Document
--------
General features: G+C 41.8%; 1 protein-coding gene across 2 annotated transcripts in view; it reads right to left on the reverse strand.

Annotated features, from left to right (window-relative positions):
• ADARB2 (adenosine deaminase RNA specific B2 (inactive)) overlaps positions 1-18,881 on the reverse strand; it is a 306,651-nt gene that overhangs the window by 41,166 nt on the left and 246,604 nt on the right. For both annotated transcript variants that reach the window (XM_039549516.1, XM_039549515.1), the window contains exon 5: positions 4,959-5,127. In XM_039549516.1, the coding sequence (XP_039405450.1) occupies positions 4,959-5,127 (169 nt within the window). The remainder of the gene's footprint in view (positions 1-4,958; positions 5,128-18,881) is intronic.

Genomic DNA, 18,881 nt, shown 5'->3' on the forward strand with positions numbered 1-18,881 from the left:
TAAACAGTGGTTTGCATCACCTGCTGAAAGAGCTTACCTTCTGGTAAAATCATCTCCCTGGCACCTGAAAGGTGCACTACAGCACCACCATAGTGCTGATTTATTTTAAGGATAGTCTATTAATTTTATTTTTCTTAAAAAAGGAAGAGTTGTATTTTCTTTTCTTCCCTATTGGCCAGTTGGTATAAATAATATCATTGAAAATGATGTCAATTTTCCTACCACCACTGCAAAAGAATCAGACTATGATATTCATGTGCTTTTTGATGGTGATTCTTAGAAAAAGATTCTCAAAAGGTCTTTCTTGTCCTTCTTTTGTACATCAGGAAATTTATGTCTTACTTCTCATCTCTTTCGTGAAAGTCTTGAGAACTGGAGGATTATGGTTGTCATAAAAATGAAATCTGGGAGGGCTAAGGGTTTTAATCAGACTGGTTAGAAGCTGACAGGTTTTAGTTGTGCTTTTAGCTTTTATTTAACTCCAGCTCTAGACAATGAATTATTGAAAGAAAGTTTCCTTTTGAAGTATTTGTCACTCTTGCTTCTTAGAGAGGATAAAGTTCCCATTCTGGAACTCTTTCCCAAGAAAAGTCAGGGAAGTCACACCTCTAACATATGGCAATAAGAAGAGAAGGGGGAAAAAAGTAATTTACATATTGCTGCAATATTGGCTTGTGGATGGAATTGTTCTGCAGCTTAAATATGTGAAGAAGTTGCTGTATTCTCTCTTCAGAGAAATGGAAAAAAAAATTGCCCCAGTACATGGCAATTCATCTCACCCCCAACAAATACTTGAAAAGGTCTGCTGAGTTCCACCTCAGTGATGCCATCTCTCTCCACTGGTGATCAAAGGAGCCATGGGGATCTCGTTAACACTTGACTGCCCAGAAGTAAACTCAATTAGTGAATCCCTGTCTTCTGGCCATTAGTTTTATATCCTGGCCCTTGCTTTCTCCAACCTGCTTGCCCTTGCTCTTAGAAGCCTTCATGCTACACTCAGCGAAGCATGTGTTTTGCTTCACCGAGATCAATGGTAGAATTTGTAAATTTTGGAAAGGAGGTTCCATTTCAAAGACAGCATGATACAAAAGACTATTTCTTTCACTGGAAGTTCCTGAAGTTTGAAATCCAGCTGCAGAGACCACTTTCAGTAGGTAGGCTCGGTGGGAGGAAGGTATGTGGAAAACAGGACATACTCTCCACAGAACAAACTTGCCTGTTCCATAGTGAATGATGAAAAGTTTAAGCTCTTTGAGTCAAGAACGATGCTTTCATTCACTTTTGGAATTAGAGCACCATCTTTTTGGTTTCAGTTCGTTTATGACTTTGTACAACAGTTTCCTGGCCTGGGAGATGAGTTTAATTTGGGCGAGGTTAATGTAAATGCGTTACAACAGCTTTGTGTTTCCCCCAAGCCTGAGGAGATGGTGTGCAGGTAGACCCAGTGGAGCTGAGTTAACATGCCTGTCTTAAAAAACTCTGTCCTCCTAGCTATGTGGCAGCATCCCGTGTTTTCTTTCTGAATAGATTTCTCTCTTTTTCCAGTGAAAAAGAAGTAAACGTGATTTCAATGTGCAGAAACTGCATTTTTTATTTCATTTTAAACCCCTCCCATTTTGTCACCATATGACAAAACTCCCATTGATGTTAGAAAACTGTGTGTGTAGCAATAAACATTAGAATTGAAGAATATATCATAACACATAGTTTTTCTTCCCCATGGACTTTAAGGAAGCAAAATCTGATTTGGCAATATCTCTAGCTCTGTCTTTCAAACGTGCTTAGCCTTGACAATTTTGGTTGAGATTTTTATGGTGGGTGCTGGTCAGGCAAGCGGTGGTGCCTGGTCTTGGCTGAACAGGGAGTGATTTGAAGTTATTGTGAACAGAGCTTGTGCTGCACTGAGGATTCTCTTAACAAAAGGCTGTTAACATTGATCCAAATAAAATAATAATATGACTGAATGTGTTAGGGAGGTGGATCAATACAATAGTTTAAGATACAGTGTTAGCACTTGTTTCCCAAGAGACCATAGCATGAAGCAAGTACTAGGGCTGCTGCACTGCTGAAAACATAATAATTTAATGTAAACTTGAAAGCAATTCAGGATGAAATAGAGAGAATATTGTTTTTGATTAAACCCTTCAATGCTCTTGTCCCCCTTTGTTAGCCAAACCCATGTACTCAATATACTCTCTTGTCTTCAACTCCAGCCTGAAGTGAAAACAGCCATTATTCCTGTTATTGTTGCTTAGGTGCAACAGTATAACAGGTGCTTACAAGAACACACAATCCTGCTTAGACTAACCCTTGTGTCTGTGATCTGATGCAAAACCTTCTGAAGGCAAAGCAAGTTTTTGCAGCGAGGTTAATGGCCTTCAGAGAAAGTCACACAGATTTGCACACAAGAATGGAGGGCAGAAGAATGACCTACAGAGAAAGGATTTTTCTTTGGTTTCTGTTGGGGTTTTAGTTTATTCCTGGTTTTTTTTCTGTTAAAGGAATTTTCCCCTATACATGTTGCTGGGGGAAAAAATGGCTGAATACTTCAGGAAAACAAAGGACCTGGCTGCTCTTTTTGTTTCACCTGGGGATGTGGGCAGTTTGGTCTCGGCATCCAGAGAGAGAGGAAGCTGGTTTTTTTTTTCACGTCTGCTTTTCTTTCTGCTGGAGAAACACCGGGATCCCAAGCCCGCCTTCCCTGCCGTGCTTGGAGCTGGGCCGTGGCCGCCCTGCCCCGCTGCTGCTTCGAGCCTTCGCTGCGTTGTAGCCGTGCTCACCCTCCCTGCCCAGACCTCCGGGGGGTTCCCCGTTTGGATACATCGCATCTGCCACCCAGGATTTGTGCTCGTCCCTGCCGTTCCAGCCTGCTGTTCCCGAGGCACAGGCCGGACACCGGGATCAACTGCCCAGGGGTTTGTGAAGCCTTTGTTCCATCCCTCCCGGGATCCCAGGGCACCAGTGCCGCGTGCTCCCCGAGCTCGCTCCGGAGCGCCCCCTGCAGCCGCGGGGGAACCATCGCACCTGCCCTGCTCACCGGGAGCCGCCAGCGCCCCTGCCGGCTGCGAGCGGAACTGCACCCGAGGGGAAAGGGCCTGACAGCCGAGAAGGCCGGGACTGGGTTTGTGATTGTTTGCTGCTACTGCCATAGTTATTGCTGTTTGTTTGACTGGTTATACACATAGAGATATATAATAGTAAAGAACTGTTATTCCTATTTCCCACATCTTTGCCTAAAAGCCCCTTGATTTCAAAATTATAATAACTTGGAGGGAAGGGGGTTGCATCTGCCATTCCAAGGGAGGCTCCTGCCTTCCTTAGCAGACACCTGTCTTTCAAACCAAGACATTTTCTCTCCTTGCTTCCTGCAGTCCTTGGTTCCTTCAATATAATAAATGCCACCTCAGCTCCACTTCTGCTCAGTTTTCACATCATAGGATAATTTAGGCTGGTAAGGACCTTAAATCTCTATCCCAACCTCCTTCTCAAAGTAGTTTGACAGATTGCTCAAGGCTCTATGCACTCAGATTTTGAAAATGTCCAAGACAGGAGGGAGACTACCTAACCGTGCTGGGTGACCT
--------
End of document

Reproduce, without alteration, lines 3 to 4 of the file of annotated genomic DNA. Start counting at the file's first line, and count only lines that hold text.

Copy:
• ADARB2 (adenosine deaminase RNA specific B2 (inactive)) overlaps positions 1-18,881 on the reverse strand; it is a 306,651-nt gene that overhangs the window by 41,166 nt on the left and 246,604 nt on the right. For both annotated transcript variants that reach the window (XM_039549516.1, XM_039549515.1), the window contains exon 5: positions 4,959-5,127. In XM_039549516.1, the coding sequence (XP_039405450.1) occupies positions 4,959-5,127 (169 nt within the window). The remainder of the gene's footprint in view (positions 1-4,958; positions 5,128-18,881) is intronic.

Genomic DNA, 18,881 nt, shown 5'->3' on the forward strand with positions numbered 1-18,881 from the left: